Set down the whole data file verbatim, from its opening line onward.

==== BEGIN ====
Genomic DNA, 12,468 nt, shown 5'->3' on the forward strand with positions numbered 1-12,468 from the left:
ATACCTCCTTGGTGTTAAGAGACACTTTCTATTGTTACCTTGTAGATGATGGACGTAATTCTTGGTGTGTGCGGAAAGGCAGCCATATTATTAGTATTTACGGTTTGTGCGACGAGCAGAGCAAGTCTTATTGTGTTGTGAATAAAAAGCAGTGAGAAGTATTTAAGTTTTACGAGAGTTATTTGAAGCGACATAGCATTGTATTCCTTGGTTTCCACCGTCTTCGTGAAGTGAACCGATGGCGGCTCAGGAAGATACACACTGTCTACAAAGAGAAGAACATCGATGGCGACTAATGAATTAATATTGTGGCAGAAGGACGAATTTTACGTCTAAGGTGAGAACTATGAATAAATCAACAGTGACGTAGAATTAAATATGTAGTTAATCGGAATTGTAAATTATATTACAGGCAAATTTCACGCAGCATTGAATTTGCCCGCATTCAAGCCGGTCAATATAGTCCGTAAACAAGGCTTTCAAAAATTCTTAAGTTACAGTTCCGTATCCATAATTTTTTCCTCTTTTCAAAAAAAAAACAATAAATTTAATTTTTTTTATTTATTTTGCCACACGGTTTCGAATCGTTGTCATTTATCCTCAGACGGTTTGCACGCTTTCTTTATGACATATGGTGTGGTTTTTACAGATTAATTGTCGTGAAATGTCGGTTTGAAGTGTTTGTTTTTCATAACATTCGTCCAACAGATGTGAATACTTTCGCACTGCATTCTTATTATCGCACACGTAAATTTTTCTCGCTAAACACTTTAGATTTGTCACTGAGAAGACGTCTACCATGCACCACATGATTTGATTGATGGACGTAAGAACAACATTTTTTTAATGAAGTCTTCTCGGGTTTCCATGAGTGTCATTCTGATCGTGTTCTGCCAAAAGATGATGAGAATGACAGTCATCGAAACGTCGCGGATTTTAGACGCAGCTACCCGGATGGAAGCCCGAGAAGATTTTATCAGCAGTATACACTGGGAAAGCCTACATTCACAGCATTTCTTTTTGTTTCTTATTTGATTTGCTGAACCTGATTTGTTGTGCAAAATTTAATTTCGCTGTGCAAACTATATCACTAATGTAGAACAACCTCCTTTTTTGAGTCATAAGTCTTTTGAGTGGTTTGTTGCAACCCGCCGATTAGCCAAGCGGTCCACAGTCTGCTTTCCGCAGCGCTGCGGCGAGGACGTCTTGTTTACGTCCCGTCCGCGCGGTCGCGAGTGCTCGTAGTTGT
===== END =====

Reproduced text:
Genomic DNA, 12,468 nt, shown 5'->3' on the forward strand with positions numbered 1-12,468 from the left:
ATACCTCCTTGGTGTTAAGAGACACTTTCTATTGTTACCTTGTAGATGATGGACGTAATTCTTGGTGTGTGCGGAAAGGCAGCCATATTATTAGTATTTACGGTTTGTGCGACGAGCAGAGCAAGTCTTATTGTGTTGTGAATAAAAAGCAGTGAGAAGTATTTAAGTTTTACGAGAGTTATTTGAAGCGACATAGCATTGTATTCCTTGGTTTCCACCGTCTTCGTGAAGTGAACCGATGGCGGCTCAGGAAGATACACACTGTCTACAAAGAGAAGAACATCGATGGCGACTAATGAATTAATATTGTGGCAGAAGGACGAATTTTACGTCTAAGGTGAGAACTATGAATAAATCAACAGTGACGTAGAATTAAATATGTAGTTAATCGGAATTGTAAATTATATTACAGGCAAATTTCACGCAGCATTGAATTTGCCCGCATTCAAGCCGGTCAATATAGTCCGTAAACAAGGCTTTCAAAAATTCTTAAGTTACAGTTCCGTATCCATAATTTTTTCCTCTTTTCAAAAAAAAAACAATAAATTTAATTTTTTTTATTTATTTTGCCACACGGTTTCGAATCGTTGTCATTTATCCTCAGACGGTTTGCACGCTTTCTTTATGACATATGGTGTGGTTTTTACAGATTAATTGTCGTGAAATGTCGGTTTGAAGTGTTTGTTTTTCATAACATTCGTCCAACAGATGTGAATACTTTCGCACTGCATTCTTATTATCGCACACGTAAATTTTTCTCGCTAAACACTTTAGATTTGTCACTGAGAAGACGTCTACCATGCACCACATGATTTGATTGATGGACGTAAGAACAACATTTTTTTAATGAAGTCTTCTCGGGTTTCCATGAGTGTCATTCTGATCGTGTTCTGCCAAAAGATGATGAGAATGACAGTCATCGAAACGTCGCGGATTTTAGACGCAGCTACCCGGATGGAAGCCCGAGAAGATTTTATCAGCAGTATACACTGGGAAAGCCTACATTCACAGCATTTCTTTTTGTTTCTTATTTGATTTGCTGAACCTGATTTGTTGTGCAAAATTTAATTTCGCTGTGCAAACTATATCACTAATGTAGAACAACCTCCTTTTTTGAGTCATAAGTCTTTTGAGTGGTTTGTTGCAACCCGCCGATTAGCCAAGCGGTCCACAGTCTGCTTTCCGCAGCGCTGCGGCGAGGACGTCTTGTTTACGTCCCGTCCGCGCGGTCGCGAGTGCTCGTAGTTGT